The Interpretation of Religious Experience - Vol. 1

The Interpretation of Religious Experience - Vol. 1

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The Interpretation of Religious Experience - Vol. 1

The Interpretation of Religious Experience - Vol. 1

Read FREE!

Excerpt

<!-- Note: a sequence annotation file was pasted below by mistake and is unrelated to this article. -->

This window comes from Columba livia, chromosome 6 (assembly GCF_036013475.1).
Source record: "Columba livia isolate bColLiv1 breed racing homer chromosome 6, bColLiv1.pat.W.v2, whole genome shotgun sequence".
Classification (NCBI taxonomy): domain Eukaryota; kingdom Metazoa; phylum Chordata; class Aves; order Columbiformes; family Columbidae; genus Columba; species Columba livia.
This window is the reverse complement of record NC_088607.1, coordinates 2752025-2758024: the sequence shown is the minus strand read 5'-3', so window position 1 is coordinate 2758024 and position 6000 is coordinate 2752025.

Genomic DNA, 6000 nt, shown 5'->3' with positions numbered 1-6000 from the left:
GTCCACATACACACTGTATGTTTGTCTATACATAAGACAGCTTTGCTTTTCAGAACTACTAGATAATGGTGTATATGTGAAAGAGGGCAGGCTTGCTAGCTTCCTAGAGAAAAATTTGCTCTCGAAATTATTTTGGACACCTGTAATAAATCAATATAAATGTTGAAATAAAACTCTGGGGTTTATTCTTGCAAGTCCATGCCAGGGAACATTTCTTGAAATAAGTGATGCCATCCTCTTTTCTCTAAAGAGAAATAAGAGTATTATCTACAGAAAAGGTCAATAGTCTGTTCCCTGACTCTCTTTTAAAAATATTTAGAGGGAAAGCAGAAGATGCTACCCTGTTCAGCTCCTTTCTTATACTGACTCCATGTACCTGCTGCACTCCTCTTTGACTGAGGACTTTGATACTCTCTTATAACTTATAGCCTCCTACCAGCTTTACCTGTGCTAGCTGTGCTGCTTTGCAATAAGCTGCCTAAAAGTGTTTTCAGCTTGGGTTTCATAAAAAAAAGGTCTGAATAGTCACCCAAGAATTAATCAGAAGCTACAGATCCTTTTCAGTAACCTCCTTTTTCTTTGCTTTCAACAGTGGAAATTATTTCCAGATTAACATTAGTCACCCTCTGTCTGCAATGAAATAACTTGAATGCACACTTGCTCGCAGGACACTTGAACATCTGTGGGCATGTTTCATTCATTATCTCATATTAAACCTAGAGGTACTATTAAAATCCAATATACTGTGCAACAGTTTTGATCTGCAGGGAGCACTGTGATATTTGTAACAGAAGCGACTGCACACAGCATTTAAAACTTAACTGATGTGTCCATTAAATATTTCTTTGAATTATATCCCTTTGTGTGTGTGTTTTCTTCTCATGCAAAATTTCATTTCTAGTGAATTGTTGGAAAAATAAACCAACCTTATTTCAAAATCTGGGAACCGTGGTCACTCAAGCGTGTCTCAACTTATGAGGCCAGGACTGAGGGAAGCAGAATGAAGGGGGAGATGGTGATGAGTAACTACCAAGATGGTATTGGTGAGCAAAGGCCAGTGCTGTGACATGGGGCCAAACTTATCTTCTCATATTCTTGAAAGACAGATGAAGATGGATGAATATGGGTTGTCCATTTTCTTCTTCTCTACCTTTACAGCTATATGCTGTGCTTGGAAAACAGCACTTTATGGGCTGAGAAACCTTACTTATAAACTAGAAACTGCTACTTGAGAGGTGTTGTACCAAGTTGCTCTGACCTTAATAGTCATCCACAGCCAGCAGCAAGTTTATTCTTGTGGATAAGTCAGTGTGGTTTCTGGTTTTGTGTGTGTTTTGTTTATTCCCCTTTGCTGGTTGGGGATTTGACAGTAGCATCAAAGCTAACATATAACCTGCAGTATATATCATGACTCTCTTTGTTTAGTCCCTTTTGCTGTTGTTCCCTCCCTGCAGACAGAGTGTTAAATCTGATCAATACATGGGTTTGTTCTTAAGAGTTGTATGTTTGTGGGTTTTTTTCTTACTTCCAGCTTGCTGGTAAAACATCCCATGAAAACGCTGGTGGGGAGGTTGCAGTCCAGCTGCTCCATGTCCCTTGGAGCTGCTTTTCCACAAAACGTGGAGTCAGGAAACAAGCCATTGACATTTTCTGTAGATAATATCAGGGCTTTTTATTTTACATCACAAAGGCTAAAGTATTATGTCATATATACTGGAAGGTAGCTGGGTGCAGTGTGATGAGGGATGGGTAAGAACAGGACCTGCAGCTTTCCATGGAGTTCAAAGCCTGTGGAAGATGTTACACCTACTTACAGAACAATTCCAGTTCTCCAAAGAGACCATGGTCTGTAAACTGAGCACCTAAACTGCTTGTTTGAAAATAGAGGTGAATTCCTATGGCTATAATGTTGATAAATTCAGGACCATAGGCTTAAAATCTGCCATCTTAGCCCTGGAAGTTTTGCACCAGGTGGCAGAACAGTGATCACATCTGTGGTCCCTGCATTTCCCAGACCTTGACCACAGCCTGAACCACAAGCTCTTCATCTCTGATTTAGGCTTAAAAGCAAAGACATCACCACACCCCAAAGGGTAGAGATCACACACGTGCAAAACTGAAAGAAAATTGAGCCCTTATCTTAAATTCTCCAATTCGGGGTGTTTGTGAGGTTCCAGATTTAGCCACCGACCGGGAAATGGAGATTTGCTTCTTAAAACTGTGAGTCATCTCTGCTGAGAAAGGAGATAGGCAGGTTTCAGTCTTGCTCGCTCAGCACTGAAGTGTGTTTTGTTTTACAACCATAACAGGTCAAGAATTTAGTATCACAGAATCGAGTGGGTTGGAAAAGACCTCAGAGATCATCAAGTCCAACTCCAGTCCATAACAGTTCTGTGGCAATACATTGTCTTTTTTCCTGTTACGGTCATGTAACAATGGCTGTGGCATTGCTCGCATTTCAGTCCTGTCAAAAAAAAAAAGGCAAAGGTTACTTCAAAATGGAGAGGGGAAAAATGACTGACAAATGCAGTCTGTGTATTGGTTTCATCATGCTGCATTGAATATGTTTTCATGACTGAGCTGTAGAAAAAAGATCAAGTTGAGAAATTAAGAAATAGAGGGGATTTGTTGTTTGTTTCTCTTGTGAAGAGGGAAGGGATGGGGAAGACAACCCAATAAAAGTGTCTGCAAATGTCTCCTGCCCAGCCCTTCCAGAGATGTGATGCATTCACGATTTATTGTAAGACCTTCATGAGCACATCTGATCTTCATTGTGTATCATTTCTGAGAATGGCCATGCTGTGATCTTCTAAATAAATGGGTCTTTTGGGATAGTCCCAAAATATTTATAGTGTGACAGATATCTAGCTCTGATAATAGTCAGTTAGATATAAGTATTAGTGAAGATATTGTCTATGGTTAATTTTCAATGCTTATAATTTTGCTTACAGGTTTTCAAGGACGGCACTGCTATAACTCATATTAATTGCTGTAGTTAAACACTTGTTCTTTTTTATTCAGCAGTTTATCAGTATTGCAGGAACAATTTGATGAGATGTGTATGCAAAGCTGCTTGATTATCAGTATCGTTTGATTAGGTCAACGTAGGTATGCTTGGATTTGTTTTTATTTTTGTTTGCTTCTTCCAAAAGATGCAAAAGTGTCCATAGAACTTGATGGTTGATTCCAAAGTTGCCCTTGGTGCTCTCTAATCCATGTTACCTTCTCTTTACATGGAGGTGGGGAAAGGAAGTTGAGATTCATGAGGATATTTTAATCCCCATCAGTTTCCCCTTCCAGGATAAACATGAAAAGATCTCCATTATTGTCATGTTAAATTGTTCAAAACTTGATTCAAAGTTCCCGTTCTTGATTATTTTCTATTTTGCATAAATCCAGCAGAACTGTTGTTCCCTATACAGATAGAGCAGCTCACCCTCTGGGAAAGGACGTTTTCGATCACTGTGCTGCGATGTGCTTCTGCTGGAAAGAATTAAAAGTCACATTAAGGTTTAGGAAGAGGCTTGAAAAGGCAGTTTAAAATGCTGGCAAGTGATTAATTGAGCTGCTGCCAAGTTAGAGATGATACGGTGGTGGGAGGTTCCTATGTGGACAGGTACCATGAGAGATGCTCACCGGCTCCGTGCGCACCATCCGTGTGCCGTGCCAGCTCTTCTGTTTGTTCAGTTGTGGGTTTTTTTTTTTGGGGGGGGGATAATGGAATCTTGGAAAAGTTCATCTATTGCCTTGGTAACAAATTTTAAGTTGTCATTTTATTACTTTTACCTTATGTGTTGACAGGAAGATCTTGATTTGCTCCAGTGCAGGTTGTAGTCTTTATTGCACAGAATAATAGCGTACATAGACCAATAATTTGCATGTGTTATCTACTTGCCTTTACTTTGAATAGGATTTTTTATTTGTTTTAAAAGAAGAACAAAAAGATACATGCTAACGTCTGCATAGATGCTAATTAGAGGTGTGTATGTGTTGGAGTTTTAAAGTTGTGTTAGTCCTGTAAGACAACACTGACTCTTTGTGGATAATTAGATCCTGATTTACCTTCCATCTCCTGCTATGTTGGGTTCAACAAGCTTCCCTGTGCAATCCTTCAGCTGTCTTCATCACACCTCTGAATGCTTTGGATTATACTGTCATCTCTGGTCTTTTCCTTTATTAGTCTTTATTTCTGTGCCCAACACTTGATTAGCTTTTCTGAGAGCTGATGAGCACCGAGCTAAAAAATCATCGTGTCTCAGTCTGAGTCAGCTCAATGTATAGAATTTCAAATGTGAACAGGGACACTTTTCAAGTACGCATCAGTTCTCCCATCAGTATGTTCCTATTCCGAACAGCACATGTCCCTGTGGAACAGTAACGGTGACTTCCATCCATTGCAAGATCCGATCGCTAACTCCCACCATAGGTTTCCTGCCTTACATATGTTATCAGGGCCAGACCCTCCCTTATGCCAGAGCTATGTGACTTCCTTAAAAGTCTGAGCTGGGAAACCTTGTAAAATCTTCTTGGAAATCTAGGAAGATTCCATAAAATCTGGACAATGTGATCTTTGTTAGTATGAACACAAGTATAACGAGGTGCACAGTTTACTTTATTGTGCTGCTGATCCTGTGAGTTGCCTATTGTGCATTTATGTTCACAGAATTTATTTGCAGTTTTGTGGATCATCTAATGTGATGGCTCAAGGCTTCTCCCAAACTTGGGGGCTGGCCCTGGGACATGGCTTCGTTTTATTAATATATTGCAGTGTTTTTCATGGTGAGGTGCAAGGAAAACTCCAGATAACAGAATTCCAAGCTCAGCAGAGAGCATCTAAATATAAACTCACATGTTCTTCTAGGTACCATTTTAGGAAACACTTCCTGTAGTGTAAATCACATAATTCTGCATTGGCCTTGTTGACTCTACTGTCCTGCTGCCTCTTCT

Anyone who attempts to construct a philosophy of religion at the present time is met by two difficulties: he finds, on the one hand, that popular theology contains many ideas that have not been subjected to criticism, and, on the other hand, that there is no recognized philosophy which he can apply in criticism of them. These difficulties seem less formidable, however, when we reflect that our ideas have come to us as the result of a long process of development, and that, if we have faith in the essential rationality of man, we must conclude that neither in his ordinary religious consciousness nor in his reflective formulation of its contents can he have fallen into absolute error. It would thus seem that any attempt to interpret our religious experience must be based upon a critical estimate of the results of experience, both in its direct and in its reflective forms. To ignore the process by which ideas have come to be what they are, must result in an abstract and one-sided theory. No doubt one may have made an historical study of the development of experience, and, having in this way reached conclusions satisfactory to himself, he may not think it necessary to trouble the reader with an account of the process through which he has himself passed; but this method, while it may be satisfactory to oneself, can hardly be convincing to others. In any case a neglect of the historical method . . .

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